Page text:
Club + Bars

Matthew Dear plays SAFE's sixth anniversary party at Electric Pickle

Electric Pickle has built an esteemed reputation over the years; the Wynwood nightlife spot was named one of the top 50 concert venues in the country by Complex magazine, and more recently, Rolling Stone named it one of the best dance clubs in the country. One of the reasons  Electric Pickle has achieved such status can be attributed to SAFE, a regular night at the  club  that is “dedicated to underground music with the purest intentions.” SAFE has brought acclaimed electronic acts like Tiga, James Holden and Maya Jane Coles to host legendary DJ sets.

In celebration of SAFE’s sixth anniversary, SAFE will be hosting a DJ set by acclaimed DJ, producer and experimental pop artist Matthew Dear on Aug. 17.

Dear fell into the DJ scene in the late ’90s when he began going to warehouse parties in Detroit, a city widely cited as one of the techno capitals of the world. Dear says at first “he didn’t get” techno but says he “kind of sort of found it.” He says he listened to albums like Homework by Daft Punk and compilation CDs of techno music, first indifferent to the music but then later growing to appreciate it. 

“There was definitely a transitional period where I totally didn’t get [the techno scene], but I was making music, trying different things…Once I got bit by that whole warehouse techno bug, I knew all of a sudden that I had all of these machines and now I could make techno music, I could try this for a change.”

Over the years, Dear has assumed several aliases (Audion, Jabberjaw and False) under which  he has produced music  in addition to the work he has done under his own name. He says the monikers were necessary for him when he was first experimenting with different sounds.

“When I first started, I was hungry, really hungry [to make music]…I had all the elements to play this stuff and I was hearing all of this music too and so caught up in it all… I knew I couldn’t put it all [of this wildly varying music] out under my own name or else everyone would get confused, I would be confused and I would play live and no one knows what they’re going to hear. So there was the need for all of these aliases.”

In recent years, Dear has gained a large critical and fan following for his work with his band; his albums have grown more vocal-driven and more traditionally “pop” with each release. The term “pop”  is used loosely when referring to his music; his deep-throated vocals and eccentric electronic style are far “stranger” than traditional pop music.

Matthew Dear readily admits he loves pop music; he raves about Kanye West’s new album “Yeezus” and speaks highly of Kylie Minogue’s “incredible pop sheen” when talking about why he chose to remix her single “Skirt.” He’s fascinated and is inspired by the “mega-teams of producers and songwriters” working together to create “little diamonds of pop music.” But he says despite his best efforts, it’s an art he has failed to master.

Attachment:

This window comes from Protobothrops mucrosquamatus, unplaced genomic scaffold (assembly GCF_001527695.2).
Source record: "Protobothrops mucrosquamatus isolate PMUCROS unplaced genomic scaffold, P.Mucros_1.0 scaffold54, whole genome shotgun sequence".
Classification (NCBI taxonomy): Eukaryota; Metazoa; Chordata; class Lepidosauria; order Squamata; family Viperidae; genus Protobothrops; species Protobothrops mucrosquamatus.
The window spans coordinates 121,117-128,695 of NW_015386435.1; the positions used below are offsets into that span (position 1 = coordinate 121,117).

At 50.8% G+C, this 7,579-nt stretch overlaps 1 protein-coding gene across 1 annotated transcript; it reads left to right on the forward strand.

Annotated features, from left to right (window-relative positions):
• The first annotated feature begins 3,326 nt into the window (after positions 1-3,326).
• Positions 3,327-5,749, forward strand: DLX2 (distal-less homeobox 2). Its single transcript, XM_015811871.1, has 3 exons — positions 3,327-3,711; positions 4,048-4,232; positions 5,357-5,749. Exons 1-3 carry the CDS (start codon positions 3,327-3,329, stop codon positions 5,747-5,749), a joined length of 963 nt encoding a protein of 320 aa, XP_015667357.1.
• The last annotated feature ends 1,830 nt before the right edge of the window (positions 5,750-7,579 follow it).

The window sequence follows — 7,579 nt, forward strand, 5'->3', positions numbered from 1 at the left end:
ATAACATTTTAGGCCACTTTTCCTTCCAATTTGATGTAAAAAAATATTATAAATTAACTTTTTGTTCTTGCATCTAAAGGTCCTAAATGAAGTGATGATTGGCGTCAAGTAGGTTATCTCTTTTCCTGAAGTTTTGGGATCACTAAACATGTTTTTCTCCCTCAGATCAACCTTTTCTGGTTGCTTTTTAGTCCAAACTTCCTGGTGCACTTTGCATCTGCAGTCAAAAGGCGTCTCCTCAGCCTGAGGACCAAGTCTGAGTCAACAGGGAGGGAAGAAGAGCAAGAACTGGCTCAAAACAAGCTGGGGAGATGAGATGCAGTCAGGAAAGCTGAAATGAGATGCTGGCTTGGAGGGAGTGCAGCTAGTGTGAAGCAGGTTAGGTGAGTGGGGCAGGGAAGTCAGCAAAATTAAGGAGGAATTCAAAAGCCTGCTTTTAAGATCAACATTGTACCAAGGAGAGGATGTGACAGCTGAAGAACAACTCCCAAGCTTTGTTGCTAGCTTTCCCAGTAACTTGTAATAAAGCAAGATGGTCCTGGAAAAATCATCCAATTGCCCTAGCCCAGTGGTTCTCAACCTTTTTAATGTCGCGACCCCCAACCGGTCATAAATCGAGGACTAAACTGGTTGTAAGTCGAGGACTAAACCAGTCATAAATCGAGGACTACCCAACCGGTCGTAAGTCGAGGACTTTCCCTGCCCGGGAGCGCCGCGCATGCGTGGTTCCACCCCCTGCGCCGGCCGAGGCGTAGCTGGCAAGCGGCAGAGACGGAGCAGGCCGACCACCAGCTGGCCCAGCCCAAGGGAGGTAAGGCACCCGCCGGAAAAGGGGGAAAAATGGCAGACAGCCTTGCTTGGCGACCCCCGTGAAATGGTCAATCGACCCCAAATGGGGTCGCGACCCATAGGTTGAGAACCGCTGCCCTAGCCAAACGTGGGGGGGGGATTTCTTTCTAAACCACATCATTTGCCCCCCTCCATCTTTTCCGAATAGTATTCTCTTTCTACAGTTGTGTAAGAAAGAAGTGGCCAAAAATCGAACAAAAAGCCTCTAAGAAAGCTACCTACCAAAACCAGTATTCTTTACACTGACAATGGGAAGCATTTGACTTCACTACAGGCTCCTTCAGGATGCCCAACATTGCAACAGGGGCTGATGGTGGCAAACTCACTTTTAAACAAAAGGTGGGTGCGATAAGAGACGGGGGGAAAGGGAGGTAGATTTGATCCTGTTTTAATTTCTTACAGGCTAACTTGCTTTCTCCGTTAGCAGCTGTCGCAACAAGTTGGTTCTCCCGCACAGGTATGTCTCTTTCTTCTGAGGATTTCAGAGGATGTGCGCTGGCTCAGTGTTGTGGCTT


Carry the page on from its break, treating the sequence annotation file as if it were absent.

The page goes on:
“The thing is I can’t make pop music. I’d love to be able to write some tracks for a really successful album or something but it always comes out sounding a little too weird. It’s always just a little off-kilter and things are just a little strange. That’s the only way I can make music and that’s how it’ll come out.”

Matthew Dear has played sets in Miami a number of times, primarily SAFE events and sets during Winter Music Conference. He says the Miami he has experienced during his visits contradicts its reputation  as a superficial city.

“Miami’s completely known for that over-the-top [image]…this whole neon, fancy mindset people think is all about beauty and glamour. But the parties I’ve played there are normal, cool and down to earth. You get out of that other headspace and go there to have a really good time.”

Dear played his first set with SAFE several years ago when he did the closing party for the club Pawn Shop in downtown Miami.  He says that Electric Pickle is one of his favorite venues to play and he feels the nights he has played as SAFE’s unofficial international resident DJ “get better and better every time.”

“There’s something about those parties [at Electric Pickle]. … [At the Pickle] it’s not about size, it’s not about numbers, it’s not about trying to get a big paycheck or anything. It’s really about the vibe and the energy and there’s not a lot of other places in the country that you can get that kind of experience.”  

He recently ended his stint touring alongside Depeche Mode, playing massive stadium shows on an international tour with the band. While he has yet to bring his live act he’s most known for to Miami, he’s currently in talks to bring his band to Miami Beach for a performance during Art Basel. But for now, he hopes that the Miami crowd appreciates the skills he can bring to  a DJ booth as well.

“It’s not just going up there and playing music; it’s going up there, really trying to read a moment and connecting with people.”